We all have them. They can brighten up the room, but is that the only purpose they serve? We spend a lot of time putting them up but do we ever reflect on their purpose? A good display not only engages, it also informs. We need to look again at our environments through the eyes of our stakeholders and ask ourselves what they are really getting out of it and who this display is really for. Remember, colour helps set mood and feelings.
So here are a few key pointers for you to reflect on when using your valuable time and resources to develop displays:
Location, location, location!
- the chosen area should be easily viewed by its intended audience. The height of displays is crucial. It needs to be at the recipient’s eye level if it is to be noticed and have an impact
- children largely ignore displays above their heads so displays for children should be no higher than their eye level. This will then encourage children to engage with them, the display acting as a talking point, thus supporting their communication and language development
- displays for parents should be easy for them to read without having to crouch down or strain to read items that are above their heads, perhaps located in a place where they wait to collect children
- displays for staff should be at eye level and not hidden behind shelves or stored resources. If there is use of a staff room, some items may be displayed lower so they can be easily seen from a sitting position. Some staff displays will need to be in the ‘classroom’ for staff to easily refer to. Some displayed literature will need to be out of sight of the public as it may contain sensitive information
And remember, displays can be distracting. For example, a large, busy, colourful display in the story telling space and behind the story teller is very distracting for children when trying to look at the pictures in the book. It can be hard for them to focus and those not sitting in the front may well not pay attention to the story as the colours and images on the wall engage their attention.
Types of display:
- use wall space for two-dimensional work and shelf tops for three-dimensional work
- display art work, mark making and other two-dimensional work on wall spaces or portable boards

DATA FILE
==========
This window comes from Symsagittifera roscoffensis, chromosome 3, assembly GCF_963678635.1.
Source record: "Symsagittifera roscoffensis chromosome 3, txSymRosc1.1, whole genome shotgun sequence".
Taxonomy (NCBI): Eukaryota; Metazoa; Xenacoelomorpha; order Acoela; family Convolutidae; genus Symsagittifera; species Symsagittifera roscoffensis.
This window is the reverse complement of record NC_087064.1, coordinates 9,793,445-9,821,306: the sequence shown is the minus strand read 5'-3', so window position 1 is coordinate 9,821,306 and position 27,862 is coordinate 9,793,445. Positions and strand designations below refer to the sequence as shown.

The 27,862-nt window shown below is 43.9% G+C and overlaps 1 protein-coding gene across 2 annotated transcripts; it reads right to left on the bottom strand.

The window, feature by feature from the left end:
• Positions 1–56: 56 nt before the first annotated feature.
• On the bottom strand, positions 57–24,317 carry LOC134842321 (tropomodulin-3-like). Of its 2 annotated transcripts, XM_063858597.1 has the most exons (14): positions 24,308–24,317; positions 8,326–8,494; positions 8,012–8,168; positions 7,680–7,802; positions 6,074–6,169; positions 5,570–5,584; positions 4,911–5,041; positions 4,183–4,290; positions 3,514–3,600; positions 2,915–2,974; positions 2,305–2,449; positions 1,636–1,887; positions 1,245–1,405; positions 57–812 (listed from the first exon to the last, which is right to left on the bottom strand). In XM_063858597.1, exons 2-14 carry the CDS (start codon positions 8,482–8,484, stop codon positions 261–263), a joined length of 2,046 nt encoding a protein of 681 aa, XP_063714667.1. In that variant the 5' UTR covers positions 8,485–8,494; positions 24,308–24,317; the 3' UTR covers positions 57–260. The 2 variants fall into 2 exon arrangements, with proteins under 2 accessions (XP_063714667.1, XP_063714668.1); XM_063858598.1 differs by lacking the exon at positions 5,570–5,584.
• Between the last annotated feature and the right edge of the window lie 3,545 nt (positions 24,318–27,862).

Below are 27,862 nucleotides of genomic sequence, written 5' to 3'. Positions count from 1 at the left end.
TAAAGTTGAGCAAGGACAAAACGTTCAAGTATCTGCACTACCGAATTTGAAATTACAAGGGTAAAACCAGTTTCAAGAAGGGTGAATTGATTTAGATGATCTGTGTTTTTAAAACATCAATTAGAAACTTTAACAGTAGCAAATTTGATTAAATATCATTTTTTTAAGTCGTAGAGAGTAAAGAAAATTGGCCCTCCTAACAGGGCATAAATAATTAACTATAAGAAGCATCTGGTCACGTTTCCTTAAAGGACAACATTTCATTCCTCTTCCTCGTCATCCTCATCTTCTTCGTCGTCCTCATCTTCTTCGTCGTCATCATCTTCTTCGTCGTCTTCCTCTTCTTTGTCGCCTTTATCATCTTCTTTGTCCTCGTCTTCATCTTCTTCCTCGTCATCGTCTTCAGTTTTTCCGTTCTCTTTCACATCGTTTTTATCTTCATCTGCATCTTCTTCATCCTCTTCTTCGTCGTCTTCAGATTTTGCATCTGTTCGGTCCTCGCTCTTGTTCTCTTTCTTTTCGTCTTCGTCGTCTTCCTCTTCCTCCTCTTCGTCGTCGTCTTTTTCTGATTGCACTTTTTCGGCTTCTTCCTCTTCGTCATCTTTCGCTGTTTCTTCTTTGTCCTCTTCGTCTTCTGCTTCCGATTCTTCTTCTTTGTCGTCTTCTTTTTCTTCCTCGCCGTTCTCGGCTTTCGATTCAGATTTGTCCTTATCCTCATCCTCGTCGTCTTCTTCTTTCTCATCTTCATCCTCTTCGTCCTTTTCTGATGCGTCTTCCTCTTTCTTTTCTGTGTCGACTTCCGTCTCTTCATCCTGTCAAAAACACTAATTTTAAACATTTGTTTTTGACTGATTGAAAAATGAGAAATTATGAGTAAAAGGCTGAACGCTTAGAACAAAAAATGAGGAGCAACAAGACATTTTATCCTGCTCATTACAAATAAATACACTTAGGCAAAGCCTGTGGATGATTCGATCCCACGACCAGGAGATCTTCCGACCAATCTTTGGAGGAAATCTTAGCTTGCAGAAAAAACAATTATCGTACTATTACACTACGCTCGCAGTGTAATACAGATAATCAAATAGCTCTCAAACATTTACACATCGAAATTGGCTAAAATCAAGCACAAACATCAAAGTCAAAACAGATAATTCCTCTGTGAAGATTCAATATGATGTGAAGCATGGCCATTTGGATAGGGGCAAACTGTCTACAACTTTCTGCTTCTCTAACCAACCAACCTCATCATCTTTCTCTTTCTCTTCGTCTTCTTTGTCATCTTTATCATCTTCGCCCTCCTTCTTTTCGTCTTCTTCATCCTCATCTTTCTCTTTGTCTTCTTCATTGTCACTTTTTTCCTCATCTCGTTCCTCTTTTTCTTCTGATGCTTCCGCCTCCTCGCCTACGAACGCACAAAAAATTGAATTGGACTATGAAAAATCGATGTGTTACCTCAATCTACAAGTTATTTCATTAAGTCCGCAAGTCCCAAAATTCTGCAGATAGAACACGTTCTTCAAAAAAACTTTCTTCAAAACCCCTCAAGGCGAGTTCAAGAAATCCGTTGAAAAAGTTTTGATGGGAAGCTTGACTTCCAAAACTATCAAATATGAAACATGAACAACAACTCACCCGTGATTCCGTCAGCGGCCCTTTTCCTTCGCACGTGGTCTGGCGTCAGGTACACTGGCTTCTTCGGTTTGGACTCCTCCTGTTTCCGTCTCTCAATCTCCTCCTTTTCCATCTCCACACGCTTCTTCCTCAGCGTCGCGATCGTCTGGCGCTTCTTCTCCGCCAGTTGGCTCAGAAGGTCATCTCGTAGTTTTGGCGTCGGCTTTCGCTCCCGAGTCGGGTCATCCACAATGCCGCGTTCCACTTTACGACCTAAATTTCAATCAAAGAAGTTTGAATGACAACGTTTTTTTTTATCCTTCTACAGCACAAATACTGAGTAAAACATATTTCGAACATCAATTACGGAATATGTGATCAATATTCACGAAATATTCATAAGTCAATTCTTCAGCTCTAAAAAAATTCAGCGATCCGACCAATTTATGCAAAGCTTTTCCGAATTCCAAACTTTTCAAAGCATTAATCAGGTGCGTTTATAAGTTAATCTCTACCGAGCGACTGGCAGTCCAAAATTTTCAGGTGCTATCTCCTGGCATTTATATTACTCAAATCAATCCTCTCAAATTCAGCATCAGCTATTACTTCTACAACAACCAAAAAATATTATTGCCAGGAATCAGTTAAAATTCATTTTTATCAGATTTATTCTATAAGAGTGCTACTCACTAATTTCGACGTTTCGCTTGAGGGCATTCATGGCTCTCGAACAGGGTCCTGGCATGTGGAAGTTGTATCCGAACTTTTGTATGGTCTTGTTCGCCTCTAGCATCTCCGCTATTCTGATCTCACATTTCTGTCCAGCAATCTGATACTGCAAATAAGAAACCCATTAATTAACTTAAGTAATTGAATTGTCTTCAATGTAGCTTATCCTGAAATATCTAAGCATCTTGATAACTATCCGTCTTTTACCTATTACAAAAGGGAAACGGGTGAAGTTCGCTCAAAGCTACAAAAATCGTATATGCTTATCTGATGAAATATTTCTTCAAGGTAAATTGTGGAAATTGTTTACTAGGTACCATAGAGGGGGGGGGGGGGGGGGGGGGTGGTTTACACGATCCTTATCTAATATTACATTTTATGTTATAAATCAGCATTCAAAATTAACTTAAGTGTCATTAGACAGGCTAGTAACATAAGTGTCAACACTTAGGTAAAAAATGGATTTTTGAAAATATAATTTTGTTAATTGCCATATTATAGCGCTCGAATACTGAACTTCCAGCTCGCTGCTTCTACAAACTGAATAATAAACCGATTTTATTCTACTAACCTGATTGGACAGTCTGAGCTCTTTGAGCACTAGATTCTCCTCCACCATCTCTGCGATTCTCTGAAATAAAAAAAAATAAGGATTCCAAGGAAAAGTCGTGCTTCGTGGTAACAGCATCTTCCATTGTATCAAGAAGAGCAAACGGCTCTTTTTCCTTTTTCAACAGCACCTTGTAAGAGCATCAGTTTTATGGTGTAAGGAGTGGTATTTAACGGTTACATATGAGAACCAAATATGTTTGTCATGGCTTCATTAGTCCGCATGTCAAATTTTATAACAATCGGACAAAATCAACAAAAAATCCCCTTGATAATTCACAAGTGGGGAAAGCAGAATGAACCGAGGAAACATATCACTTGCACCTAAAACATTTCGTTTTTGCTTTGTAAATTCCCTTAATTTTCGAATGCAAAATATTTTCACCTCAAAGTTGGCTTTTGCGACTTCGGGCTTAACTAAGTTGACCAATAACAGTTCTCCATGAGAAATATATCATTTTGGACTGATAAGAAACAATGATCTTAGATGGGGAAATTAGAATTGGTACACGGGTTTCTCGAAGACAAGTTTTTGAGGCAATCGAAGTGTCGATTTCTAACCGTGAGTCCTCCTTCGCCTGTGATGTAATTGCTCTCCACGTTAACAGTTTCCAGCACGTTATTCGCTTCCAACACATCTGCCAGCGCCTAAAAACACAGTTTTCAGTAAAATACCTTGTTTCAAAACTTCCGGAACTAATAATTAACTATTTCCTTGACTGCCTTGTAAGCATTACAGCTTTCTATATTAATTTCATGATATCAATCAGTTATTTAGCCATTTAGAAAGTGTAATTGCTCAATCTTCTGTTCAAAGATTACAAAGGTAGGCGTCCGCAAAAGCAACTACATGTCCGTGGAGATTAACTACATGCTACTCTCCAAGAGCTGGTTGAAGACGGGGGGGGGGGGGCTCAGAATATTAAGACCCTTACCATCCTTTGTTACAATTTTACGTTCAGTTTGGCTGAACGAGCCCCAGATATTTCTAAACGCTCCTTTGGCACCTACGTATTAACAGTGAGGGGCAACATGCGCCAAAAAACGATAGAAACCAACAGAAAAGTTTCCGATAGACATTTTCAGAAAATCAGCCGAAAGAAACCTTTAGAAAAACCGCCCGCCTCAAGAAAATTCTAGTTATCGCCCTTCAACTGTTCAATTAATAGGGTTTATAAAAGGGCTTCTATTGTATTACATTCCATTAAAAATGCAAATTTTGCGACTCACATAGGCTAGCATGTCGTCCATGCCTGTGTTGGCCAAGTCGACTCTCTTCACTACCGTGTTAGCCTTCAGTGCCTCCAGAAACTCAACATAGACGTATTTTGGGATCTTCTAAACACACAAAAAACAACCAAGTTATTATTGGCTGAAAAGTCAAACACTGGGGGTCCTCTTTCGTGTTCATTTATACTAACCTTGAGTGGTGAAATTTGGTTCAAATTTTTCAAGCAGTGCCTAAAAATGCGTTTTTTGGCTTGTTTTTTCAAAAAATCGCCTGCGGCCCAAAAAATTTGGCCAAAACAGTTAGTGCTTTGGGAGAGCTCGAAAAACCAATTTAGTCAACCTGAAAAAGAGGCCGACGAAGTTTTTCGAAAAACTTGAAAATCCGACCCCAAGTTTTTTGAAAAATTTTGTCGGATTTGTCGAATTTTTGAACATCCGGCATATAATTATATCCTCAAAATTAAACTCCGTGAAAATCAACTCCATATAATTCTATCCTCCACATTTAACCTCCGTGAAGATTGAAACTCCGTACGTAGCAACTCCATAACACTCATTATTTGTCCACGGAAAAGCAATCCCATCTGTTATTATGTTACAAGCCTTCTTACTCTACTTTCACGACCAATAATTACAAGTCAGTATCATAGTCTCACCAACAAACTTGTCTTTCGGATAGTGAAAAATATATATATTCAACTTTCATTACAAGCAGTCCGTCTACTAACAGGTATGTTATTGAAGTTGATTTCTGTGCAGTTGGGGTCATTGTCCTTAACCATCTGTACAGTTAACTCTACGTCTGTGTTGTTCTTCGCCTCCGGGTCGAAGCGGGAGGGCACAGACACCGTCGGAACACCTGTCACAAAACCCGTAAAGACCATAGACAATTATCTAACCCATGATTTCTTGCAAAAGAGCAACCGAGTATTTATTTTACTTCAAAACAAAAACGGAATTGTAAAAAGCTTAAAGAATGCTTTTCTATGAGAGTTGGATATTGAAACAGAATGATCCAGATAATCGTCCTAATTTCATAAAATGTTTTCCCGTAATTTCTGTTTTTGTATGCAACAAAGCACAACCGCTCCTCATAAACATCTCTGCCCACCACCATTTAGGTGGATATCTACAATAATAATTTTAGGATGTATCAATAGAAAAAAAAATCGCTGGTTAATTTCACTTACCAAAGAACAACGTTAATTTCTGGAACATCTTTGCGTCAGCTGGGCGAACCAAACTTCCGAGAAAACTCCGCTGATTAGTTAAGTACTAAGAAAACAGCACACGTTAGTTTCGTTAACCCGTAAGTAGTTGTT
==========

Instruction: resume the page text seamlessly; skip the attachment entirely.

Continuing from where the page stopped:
- keep the tops of low shelves clear to display all types of models the children have made
- remember height – children need to be able to see their work to appreciate it is valued, and to feel pride in their contribution to the learning environment
Content of displays:
Less is more – too much clutter can be overwhelming. Effective displays are typically well set out, clutter-free and surrounded by space to allow visual focus on the items being displayed. Displays need to be relevant, linked to children’s current learning or experiences. They should be refreshed regularly and reflect the contribution of all children. They should reflect the purpose you have in mind
- you do not need to display every piece of work children do, but before you display anything, be clear about why you’re displaying it and how long you intend to leave it up
- include examples from all children to show that everyone’s efforts are valued. Do not just choose the ‘best’ ones. Give the children a voice by asking them if they want their pictures on display. Make sure you put their names on their art work and that the names are spelt correctly. Add the date too so that you have a reference point for change
- displays in early years rooms should mainly consist of children’s own individualised art work, photographs of the children engaged in activities or of their families and real images celebrating their unique contributions
- display materials can include information that is a reference point for young children to practise and rehearse prior learning, or to help scaffold the learning of new skills and concepts, such as numbers, visual time lines, phonemes or story structures
- consider the backing for displays. Keep in light and neutral, consider material to soften the room. You want the items displayed to stand out and not be overwhelmed or dominated by colours behind them
- your display should be informative, yet easy to understand
- a display with clean lines and clearly defined information allows the intended recipient to easily view information
- use a clear, easy-to-read font on all information. Avoid crowding too many words onto a page
- putting too much information on one page or in the same space can result in the display being overwhelming and, consequently, the information being ignored - Consider using clear headings or borders to separate key pieces of information
- try to use varying heights, positions and colours to help each part of the display stand out
- be sure to make new and/or more important information have priority and think about how this stands out from other more long-standing information
- and above all, staff time is precious, and putting up displays can be very time-consuming – They do need to be eye catching and inviting to look at but importantly they need to have a value and serve a purpose. Otherwise, what is the point?